Previously on Black Lightning, “The Resurrection and the Light: The Book of Pain”
Despite mentions of Vixen and Supergirl, Black Lightning’s executive producer Salim Akil made it clear that it is not part of the same universe as Arrow, The Flash, Legends of Tomorrow, or Supergirl. And though I don’t believe for one minute we will not get a crossover between them, this just confirms what the viewers have already felt: Black Lightning is in a world of its own.
In its freshman season alone it has introduced queer characters, and tackled colorism, police brutality, and a government-sanctioned attempt to control, poison, and then exploit a predominantly Black city. Those other shows won’t get that deep. The closest The Flash came was having characters say, “Hashtag feminism” three or four times in one episode. There will never be a very special episode of The Flash that examines what it means for WestAllen to be an interracial couple. And if Arrow hasn’t addressed the difference between a Black man (Diggle) and a White man (Oliver) violently being a city’s vigilante/protector, that’s a missed opportunity.
This disconnected feeling served the show well during a season finale which felt both sluggish and rushed. Everything took place in neat little pockets with little to no outside interference, and we were given an explanation for it by episode’s end — even if it was a bit outlandish.
The first half was mostly exposition delivered by the series ultimate explainer, Gambi. As Jeff was unconscious in their middle-of-the-woods hideout, Gambi relayed how Jeff first came to realize and use his powers (this was effectively accompanied by flashbacks) and Tobias’ connection to Syonide and the ASA. He also counseled Jenn on how to deal with Khalil going forward: Basically, he was dealt a shitty hand, but he chose to side with Tobias and all that came with it. Don’t cry for him too hard.
Meanwhile, Jeff relived his final days with his father and was able to get some much needed closure when he actually spends time with his dad – whether the show is dipping its toes into spiritual waters or if this was just Jeff’s subconscious is unclear.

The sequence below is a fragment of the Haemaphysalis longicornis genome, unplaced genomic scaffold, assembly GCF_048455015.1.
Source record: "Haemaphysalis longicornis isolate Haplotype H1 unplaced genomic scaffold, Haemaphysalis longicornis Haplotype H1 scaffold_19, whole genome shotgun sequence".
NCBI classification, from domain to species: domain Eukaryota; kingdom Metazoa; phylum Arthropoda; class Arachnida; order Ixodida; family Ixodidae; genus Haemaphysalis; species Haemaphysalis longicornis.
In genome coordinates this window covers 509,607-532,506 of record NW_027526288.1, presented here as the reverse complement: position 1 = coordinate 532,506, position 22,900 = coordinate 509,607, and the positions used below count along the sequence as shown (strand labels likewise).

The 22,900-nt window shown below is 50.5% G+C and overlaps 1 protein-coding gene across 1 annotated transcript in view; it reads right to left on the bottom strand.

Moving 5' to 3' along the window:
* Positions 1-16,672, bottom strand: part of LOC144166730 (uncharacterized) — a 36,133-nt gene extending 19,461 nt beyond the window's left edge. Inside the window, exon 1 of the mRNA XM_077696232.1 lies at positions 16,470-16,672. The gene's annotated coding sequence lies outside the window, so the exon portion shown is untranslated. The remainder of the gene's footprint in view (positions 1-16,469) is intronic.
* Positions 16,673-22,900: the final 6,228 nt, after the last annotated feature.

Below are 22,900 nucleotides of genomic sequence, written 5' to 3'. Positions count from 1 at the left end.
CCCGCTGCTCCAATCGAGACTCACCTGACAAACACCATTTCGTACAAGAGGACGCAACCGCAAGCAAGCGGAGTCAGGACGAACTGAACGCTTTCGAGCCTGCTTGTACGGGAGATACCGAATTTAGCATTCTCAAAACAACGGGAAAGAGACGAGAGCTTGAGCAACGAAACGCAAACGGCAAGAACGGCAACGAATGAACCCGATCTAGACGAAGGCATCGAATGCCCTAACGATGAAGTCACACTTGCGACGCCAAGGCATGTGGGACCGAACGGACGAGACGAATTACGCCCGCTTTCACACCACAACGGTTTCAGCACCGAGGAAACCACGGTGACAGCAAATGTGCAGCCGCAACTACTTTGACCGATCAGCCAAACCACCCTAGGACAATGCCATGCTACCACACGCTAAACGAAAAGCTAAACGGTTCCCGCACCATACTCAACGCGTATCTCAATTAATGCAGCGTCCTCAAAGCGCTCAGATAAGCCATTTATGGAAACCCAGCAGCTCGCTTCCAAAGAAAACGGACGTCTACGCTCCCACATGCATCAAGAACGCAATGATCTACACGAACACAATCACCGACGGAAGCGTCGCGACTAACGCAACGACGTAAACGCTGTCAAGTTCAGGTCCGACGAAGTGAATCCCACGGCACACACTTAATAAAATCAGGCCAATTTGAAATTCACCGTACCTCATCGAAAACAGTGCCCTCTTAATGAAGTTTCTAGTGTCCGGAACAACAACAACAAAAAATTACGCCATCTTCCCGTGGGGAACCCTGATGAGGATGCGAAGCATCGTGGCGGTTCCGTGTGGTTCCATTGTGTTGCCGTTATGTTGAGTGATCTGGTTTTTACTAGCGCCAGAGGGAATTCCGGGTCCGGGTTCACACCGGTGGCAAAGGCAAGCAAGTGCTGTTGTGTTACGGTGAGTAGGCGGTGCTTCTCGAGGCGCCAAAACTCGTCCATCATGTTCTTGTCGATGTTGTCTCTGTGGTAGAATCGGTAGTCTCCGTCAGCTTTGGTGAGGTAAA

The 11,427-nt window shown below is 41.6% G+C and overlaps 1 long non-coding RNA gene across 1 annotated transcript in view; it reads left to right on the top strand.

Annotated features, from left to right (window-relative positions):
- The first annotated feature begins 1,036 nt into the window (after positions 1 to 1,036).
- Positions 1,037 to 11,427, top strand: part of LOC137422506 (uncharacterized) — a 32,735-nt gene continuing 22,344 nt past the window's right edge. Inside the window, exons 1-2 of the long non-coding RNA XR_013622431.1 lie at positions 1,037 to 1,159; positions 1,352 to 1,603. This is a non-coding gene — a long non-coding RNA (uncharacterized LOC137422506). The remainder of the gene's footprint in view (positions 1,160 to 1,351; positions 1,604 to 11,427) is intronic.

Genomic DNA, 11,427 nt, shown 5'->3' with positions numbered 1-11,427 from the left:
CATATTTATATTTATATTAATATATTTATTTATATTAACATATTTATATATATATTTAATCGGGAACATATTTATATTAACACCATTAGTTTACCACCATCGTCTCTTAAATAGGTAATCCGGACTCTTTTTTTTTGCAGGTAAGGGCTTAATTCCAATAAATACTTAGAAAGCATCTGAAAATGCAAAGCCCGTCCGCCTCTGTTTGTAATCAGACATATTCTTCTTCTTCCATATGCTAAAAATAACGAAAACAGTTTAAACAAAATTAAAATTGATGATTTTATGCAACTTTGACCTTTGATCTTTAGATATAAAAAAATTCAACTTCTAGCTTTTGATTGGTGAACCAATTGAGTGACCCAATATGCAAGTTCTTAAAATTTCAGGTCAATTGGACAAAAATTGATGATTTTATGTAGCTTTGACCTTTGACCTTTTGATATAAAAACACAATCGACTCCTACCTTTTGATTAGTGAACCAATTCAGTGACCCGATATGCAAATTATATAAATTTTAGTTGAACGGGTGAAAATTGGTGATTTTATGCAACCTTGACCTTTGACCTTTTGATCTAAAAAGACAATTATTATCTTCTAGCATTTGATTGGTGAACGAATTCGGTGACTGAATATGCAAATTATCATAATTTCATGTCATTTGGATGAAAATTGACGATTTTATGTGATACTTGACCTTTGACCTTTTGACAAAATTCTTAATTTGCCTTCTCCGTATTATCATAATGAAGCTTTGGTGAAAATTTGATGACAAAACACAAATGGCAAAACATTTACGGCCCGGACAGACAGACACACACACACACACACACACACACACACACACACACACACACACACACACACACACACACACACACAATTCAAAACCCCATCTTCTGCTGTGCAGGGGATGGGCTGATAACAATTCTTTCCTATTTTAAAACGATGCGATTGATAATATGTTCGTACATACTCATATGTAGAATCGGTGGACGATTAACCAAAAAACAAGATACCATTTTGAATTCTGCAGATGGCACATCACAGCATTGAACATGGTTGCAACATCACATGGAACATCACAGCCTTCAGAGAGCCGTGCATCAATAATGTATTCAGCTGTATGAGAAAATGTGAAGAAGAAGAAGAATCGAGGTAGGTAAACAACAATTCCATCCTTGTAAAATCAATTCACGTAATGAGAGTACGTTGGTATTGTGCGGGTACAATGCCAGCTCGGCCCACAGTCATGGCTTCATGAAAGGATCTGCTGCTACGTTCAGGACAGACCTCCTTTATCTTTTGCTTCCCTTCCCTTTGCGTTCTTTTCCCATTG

There was some clarification as to what’s going on with zombie Lala. Tobias admits he spent a lot of money on an experimental program which allows him to control Lala. The visits from LaWanda and Will are mere side effects and he can expect visits from all the people he killed, who will then turn into tattoos on his body to keep him haunted. This explanation – like most of the exposition dumps – felt weak and rushed, and with Lala presumably dead after being sent to be a human bomb to kill Proctor (he blew up, but Proctor lived), it’s not certain we’ll get to explore the consequences of this plot line further.
The action picks up when Tobias, Syonide, and Khalil attempt to kill Proctor themselves (they fail) and Proctor learns the location of Black Lightning and Thunder. Everything has gone to shit for the racist villain, but if he can walk away with the two meta-humans and study them to preserve the other test subjects, it’ll be a big win. Fortunately, he sends his C-team and the superheroes, with assists from Gambi and Lynn, are able to prevail.
In a not-so-shocking ending, Proctor tries to strike a deal with the super-powered Pierces after they find the location of the pods. They decline, of course, and Gambi (exposition chief) reveals that Proctor has been acting outside of the ASA’s purview. It explains why he never called in more help, and how Black Lightning and Thunder have been able to effectively evade them thus far. This is a little unbelievable — especially when it’s revealed that Tobias is now in possession of a ton of Green Light and in charge of the city’s criminal element — but at least they bothered to explain how they’ve been able to get away with so much with no real interference from a secret agency that is supposedly as powerful as the ASA. Proctor taunts the family, knowing that even if they refuse him, they won’t kill him and he won’t see any jail time. Then Gambi puts two hot ones in Proctor’s chest because he has consistently been ’bout that life.
With Proctor’s experiments exposed, the Pierce’s secret identities protected, and Tobias’ new power position solidified that leaves us open to many possibilities for season two.
What did you think of the finale? Leave your brief thoughts below, email them to email@example.com, or leave them on our Facebook post for this review and we’ll read them on tonight’s podcast.
Black Lightning S1E13 Review Score
"Shadow of Death: The Book of War"
Black Lightning – S1E13 – “Shadow of Death: The Book of War” | Starring: Cress Williams, China Anne McClain, Nafessa Williams, Christine Adams, Marvin ‘Krondon’ Jones III, Damon Gupton, James Remar, William Catlett, Gregg Henry, Jill Scott, Chantal Thuy, Skye P. Marshall